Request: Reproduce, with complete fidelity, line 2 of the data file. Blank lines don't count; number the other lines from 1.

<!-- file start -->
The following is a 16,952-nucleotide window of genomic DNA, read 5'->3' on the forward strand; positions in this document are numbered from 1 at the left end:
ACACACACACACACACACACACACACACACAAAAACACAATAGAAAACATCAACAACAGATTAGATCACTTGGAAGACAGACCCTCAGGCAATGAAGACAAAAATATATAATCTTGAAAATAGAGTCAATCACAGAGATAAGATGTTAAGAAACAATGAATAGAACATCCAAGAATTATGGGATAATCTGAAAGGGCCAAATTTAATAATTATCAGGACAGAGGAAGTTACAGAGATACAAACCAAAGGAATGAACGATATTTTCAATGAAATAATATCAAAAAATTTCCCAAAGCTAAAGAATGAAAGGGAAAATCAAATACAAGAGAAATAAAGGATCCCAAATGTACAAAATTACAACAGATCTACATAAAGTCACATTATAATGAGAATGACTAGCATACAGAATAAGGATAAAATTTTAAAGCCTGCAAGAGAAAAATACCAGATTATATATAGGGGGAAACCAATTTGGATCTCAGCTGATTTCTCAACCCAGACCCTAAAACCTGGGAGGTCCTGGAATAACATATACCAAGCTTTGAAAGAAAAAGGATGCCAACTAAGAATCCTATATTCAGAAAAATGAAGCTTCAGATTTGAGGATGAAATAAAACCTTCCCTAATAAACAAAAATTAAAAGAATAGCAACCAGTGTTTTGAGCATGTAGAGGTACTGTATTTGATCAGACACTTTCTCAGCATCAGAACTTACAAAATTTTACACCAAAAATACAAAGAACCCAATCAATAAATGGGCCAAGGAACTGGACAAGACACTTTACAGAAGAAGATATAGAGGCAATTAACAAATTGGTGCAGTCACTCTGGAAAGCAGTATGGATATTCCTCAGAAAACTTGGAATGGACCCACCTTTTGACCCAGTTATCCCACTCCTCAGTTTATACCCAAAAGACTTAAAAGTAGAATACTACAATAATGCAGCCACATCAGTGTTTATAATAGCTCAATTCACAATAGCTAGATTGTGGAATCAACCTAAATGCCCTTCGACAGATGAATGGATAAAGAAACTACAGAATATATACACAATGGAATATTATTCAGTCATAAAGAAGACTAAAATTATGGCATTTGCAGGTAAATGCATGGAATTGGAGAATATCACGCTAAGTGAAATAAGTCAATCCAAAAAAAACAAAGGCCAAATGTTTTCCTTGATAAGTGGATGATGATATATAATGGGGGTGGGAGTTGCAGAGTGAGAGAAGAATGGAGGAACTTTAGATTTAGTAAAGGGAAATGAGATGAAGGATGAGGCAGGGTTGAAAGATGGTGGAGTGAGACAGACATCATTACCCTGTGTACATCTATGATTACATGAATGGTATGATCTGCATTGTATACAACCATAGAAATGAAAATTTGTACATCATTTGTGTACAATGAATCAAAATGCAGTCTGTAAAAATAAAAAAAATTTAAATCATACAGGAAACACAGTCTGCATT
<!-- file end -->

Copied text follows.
ACACACACACACACACACACACACACACACAAAAACACAATAGAAAACATCAACAACAGATTAGATCACTTGGAAGACAGACCCTCAGGCAATGAAGACAAAAATATATAATCTTGAAAATAGAGTCAATCACAGAGATAAGATGTTAAGAAACAATGAATAGAACATCCAAGAATTATGGGATAATCTGAAAGGGCCAAATTTAATAATTATCAGGACAGAGGAAGTTACAGAGATACAAACCAAAGGAATGAACGATATTTTCAATGAAATAATATCAAAAAATTTCCCAAAGCTAAAGAATGAAAGGGAAAATCAAATACAAGAGAAATAAAGGATCCCAAATGTACAAAATTACAACAGATCTACATAAAGTCACATTATAATGAGAATGACTAGCATACAGAATAAGGATAAAATTTTAAAGCCTGCAAGAGAAAAATACCAGATTATATATAGGGGGAAACCAATTTGGATCTCAGCTGATTTCTCAACCCAGACCCTAAAACCTGGGAGGTCCTGGAATAACATATACCAAGCTTTGAAAGAAAAAGGATGCCAACTAAGAATCCTATATTCAGAAAAATGAAGCTTCAGATTTGAGGATGAAATAAAACCTTCCCTAATAAACAAAAATTAAAAGAATAGCAACCAGTGTTTTGAGCATGTAGAGGTACTGTATTTGATCAGACACTTTCTCAGCATCAGAACTTACAAAATTTTACACCAAAAATACAAAGAACCCAATCAATAAATGGGCCAAGGAACTGGACAAGACACTTTACAGAAGAAGATATAGAGGCAATTAACAAATTGGTGCAGTCACTCTGGAAAGCAGTATGGATATTCCTCAGAAAACTTGGAATGGACCCACCTTTTGACCCAGTTATCCCACTCCTCAGTTTATACCCAAAAGACTTAAAAGTAGAATACTACAATAATGCAGCCACATCAGTGTTTATAATAGCTCAATTCACAATAGCTAGATTGTGGAATCAACCTAAATGCCCTTCGACAGATGAATGGATAAAGAAACTACAGAATATATACACAATGGAATATTATTCAGTCATAAAGAAGACTAAAATTATGGCATTTGCAGGTAAATGCATGGAATTGGAGAATATCACGCTAAGTGAAATAAGTCAATCCAAAAAAAACAAAGGCCAAATGTTTTCCTTGATAAGTGGATGATGATATATAATGGGGGTGGGAGTTGCAGAGTGAGAGAAGAATGGAGGAACTTTAGATTTAGTAAAGGGAAATGAGATGAAGGATGAGGCAGGGTTGAAAGATGGTGGAGTGAGACAGACATCATTACCCTGTGTACATCTATGATTACATGAATGGTATGATCTGCATTGTATACAACCATAGAAATGAAAATTTGTACATCATTTGTGTACAATGAATCAAAATGCAGTCTGTAAAAATAAAAAAAATTTAAATCATACAGGAAACACAGTCTGCATT